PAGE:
Britain’s commanders ignored every warning that the Taliban were the toughest fighters on earth.
The American secretary of state, Condoleezza Rice, flies to Britain this week to meet a crisis entirely of London and Washington’s creation. They have no strategy for the continuing occupation of Afghanistan. They are hanging on for dear life and praying for something to turn up. Britain is repeating the experience of Gordon in Khartoum, of the Dardanelles, Singapore and Crete, of politicians who no longer read history expecting others to die for their dreams of glory.
Every independent report on the Nato-led operation in Afghanistan cries the same message: watch out, disaster beckons. Last week America’s Afghanistan Study Group, led by generals and diplomats of impeccable credentials, reported on “a weakening international resolve and a growing lack of confidence”. An Atlantic Council report was more curt: “Make no mistake, Nato is not winning in Afghanistan.” The country was in imminent danger of becoming a failed state.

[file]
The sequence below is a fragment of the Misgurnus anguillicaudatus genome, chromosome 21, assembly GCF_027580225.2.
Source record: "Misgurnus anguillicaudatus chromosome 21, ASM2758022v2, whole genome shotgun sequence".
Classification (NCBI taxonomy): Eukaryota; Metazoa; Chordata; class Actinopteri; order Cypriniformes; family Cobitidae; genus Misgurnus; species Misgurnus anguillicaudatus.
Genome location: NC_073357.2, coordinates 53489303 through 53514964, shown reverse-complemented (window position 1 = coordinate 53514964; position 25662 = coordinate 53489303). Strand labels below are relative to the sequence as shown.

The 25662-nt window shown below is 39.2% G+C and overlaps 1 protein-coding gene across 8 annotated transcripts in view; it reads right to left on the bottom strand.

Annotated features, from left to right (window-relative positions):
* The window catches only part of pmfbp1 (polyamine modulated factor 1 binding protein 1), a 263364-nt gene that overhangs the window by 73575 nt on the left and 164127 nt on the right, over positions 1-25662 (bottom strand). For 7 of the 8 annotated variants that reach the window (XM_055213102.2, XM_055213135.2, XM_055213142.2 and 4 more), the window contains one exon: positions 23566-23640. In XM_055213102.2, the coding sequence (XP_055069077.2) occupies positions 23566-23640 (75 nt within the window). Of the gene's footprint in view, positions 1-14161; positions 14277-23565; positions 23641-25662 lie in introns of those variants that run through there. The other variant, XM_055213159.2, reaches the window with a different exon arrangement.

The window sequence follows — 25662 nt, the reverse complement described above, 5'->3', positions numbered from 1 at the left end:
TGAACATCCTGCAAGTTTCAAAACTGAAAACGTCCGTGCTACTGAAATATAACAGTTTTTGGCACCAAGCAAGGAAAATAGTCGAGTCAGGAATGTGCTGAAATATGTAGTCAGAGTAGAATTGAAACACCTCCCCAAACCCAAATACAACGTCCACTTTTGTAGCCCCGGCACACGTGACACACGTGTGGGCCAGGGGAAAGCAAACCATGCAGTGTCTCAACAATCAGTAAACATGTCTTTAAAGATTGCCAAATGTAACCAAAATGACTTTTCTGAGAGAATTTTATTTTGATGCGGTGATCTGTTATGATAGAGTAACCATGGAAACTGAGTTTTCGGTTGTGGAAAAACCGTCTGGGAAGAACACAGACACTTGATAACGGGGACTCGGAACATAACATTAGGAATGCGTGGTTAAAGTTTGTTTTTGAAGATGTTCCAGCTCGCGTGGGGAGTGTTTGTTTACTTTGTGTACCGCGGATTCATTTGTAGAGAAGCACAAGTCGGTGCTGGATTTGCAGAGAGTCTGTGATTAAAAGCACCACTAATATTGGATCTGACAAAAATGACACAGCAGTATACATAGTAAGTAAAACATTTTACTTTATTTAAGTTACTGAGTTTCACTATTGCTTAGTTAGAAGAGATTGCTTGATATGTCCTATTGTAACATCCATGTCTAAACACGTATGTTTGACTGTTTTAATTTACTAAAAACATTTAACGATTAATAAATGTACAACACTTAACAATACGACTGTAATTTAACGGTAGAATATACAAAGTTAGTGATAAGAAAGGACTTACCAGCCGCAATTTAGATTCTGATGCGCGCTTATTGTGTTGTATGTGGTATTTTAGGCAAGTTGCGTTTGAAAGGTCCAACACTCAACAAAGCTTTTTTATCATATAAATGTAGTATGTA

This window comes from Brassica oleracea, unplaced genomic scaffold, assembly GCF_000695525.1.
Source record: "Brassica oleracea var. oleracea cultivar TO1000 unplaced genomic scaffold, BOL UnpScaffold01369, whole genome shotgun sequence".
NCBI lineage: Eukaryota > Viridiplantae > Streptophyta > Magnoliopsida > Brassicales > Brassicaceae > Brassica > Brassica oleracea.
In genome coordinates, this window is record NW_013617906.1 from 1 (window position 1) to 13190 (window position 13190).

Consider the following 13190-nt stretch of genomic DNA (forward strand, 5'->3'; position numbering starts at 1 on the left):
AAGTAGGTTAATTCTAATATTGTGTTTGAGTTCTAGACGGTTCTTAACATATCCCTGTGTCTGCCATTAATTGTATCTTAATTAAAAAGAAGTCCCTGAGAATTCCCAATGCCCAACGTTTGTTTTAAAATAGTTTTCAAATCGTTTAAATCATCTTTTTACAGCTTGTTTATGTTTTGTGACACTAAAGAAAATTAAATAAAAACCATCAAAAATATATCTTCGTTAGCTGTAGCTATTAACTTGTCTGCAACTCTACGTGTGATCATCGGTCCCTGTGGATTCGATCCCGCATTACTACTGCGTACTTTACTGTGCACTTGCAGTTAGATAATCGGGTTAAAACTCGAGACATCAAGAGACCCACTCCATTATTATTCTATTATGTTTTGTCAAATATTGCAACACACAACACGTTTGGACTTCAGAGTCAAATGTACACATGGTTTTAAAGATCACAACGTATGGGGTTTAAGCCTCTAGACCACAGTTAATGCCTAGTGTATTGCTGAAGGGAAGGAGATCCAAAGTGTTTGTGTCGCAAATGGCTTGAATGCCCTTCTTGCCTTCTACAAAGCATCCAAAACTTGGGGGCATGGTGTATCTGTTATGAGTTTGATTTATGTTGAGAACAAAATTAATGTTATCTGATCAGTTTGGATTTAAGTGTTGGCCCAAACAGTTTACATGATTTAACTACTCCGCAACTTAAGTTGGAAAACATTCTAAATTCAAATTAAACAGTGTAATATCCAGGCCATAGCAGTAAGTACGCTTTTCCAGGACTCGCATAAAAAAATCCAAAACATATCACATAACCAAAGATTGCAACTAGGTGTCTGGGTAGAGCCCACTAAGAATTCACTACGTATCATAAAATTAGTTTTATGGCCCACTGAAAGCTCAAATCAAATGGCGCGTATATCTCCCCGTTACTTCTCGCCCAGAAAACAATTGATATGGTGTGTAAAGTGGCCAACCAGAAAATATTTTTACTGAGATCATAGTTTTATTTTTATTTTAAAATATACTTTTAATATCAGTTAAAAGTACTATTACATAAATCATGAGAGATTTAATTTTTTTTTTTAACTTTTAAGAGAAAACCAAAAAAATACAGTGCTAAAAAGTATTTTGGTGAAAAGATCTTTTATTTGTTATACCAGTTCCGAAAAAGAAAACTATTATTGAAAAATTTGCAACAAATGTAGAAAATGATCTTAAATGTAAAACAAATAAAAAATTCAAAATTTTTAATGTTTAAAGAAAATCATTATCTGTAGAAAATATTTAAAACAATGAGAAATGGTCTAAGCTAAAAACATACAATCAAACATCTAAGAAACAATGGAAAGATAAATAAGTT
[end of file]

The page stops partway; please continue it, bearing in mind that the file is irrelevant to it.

A clearly exasperated Robert Gates, the American defence secretary, has broken ranks with the official optimism and committed an extra 3,000 marines to the field, while sending an “unusually stern” note to Germany demanding that its 3,200 troops meet enemy fire. Germany, like France, has rejected that plea. Yet it is urgent since the Canadians have threatened to withdraw from the south if not relieved. An equally desperate Britain is proposing to send half-trained territorials to the front, after its commanders ignored every warning that the Taliban were the toughest fighters on earth.